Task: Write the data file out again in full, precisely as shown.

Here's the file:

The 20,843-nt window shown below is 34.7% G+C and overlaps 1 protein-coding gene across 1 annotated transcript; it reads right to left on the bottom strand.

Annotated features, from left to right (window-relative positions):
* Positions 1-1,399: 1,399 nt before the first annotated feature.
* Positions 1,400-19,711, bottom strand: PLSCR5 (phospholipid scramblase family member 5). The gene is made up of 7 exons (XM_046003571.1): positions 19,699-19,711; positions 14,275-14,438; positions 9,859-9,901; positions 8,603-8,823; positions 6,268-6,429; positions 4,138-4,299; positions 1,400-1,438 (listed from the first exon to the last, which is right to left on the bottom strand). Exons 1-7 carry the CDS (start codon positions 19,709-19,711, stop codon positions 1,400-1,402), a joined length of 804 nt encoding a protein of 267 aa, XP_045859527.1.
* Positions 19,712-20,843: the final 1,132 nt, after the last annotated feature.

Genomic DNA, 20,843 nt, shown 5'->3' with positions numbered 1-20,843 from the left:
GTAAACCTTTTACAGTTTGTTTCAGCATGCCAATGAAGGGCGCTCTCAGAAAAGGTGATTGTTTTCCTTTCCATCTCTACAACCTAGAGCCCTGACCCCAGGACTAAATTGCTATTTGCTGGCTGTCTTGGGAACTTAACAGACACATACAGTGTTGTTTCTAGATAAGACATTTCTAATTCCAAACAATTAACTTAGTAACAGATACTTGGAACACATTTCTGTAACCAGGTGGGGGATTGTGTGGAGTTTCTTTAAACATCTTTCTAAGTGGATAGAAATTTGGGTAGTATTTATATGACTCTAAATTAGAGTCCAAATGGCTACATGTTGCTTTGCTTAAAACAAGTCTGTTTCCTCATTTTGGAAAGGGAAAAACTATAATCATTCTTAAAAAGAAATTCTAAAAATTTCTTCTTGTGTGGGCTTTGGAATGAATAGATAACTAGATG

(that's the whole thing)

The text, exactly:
The 20,843-nt window shown below is 34.7% G+C and overlaps 1 protein-coding gene across 1 annotated transcript; it reads right to left on the bottom strand.

Annotated features, from left to right (window-relative positions):
* Positions 1-1,399: 1,399 nt before the first annotated feature.
* Positions 1,400-19,711, bottom strand: PLSCR5 (phospholipid scramblase family member 5). The gene is made up of 7 exons (XM_046003571.1): positions 19,699-19,711; positions 14,275-14,438; positions 9,859-9,901; positions 8,603-8,823; positions 6,268-6,429; positions 4,138-4,299; positions 1,400-1,438 (listed from the first exon to the last, which is right to left on the bottom strand). Exons 1-7 carry the CDS (start codon positions 19,709-19,711, stop codon positions 1,400-1,402), a joined length of 804 nt encoding a protein of 267 aa, XP_045859527.1.
* Positions 19,712-20,843: the final 1,132 nt, after the last annotated feature.

Genomic DNA, 20,843 nt, shown 5'->3' with positions numbered 1-20,843 from the left:
GTAAACCTTTTACAGTTTGTTTCAGCATGCCAATGAAGGGCGCTCTCAGAAAAGGTGATTGTTTTCCTTTCCATCTCTACAACCTAGAGCCCTGACCCCAGGACTAAATTGCTATTTGCTGGCTGTCTTGGGAACTTAACAGACACATACAGTGTTGTTTCTAGATAAGACATTTCTAATTCCAAACAATTAACTTAGTAACAGATACTTGGAACACATTTCTGTAACCAGGTGGGGGATTGTGTGGAGTTTCTTTAAACATCTTTCTAAGTGGATAGAAATTTGGGTAGTATTTATATGACTCTAAATTAGAGTCCAAATGGCTACATGTTGCTTTGCTTAAAACAAGTCTGTTTCCTCATTTTGGAAAGGGAAAAACTATAATCATTCTTAAAAAGAAATTCTAAAAATTTCTTCTTGTGTGGGCTTTGGAATGAATAGATAACTAGATG